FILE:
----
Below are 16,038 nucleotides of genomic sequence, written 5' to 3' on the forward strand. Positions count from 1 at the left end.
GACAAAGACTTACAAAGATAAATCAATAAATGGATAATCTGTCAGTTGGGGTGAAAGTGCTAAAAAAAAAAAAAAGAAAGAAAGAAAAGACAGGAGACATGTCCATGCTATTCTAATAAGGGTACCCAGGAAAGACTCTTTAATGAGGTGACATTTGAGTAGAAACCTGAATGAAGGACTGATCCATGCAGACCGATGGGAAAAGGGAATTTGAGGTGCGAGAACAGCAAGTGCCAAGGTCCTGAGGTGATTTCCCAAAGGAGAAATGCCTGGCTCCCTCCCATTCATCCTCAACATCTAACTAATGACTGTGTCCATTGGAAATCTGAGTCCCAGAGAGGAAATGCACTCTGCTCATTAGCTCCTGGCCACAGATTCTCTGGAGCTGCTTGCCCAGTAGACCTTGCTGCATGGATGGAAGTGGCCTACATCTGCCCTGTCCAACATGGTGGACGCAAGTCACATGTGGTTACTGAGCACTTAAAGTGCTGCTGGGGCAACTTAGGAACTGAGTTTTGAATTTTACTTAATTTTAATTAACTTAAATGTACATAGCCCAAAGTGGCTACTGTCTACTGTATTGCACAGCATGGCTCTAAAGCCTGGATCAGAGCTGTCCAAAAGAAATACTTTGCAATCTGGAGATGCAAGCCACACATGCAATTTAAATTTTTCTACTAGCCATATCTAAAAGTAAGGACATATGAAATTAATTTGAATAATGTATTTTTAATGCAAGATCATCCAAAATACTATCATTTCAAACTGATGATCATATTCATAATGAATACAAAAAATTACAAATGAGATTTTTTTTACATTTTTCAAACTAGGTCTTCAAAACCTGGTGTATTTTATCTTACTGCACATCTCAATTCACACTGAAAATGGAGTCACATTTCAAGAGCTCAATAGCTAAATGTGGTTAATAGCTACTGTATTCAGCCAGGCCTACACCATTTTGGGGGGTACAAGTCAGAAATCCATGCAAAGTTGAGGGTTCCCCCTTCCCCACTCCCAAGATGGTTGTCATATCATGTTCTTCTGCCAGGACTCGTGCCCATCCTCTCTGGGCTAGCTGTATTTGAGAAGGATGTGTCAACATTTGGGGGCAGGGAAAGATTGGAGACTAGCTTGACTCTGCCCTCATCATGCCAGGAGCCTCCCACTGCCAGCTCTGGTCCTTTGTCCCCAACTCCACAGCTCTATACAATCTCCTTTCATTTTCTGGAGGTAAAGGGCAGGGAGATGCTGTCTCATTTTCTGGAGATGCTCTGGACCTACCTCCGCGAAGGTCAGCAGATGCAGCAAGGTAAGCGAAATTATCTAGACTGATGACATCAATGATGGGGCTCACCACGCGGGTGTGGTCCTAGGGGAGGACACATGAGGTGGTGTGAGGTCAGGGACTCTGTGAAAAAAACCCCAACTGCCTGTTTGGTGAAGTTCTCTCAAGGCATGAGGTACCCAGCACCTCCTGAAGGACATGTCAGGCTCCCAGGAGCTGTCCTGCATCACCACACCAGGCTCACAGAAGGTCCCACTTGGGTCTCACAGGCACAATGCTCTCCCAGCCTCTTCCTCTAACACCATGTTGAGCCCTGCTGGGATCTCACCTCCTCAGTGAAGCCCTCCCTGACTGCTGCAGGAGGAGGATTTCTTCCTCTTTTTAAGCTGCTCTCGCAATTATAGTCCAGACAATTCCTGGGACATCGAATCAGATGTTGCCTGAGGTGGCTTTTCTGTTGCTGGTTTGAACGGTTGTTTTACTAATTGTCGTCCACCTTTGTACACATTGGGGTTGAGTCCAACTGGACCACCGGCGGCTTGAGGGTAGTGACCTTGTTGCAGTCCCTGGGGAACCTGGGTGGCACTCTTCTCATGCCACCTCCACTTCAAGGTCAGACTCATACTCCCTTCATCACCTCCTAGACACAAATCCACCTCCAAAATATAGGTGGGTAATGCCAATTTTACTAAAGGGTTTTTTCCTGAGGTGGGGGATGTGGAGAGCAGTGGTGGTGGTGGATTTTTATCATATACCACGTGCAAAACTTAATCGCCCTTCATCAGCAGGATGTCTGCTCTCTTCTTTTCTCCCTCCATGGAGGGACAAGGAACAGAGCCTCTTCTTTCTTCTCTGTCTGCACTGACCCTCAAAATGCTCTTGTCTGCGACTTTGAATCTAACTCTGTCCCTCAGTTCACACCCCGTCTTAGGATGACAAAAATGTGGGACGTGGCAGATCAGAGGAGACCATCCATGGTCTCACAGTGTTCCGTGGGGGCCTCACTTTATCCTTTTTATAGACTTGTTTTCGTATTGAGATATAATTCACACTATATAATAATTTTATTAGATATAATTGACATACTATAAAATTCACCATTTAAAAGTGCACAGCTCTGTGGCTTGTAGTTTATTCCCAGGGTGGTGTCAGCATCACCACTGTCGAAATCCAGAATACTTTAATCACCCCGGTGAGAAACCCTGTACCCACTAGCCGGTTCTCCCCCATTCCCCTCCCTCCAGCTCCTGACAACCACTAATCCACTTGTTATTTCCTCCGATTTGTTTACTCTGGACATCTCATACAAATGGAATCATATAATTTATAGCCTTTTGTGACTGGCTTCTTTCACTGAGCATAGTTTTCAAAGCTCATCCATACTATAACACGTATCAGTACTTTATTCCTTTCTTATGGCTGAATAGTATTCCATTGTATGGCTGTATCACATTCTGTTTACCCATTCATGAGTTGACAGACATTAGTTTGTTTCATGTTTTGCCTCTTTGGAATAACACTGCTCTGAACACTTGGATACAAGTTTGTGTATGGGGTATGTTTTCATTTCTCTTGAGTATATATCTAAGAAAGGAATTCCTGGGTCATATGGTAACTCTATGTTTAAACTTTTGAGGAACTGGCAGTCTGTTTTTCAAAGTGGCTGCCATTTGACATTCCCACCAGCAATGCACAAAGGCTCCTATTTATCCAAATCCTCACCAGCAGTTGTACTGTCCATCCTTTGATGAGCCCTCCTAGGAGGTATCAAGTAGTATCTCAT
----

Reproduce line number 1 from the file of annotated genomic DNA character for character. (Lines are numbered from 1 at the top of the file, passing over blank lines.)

Below are 16,038 nucleotides of genomic sequence, written 5' to 3' on the forward strand. Positions count from 1 at the left end.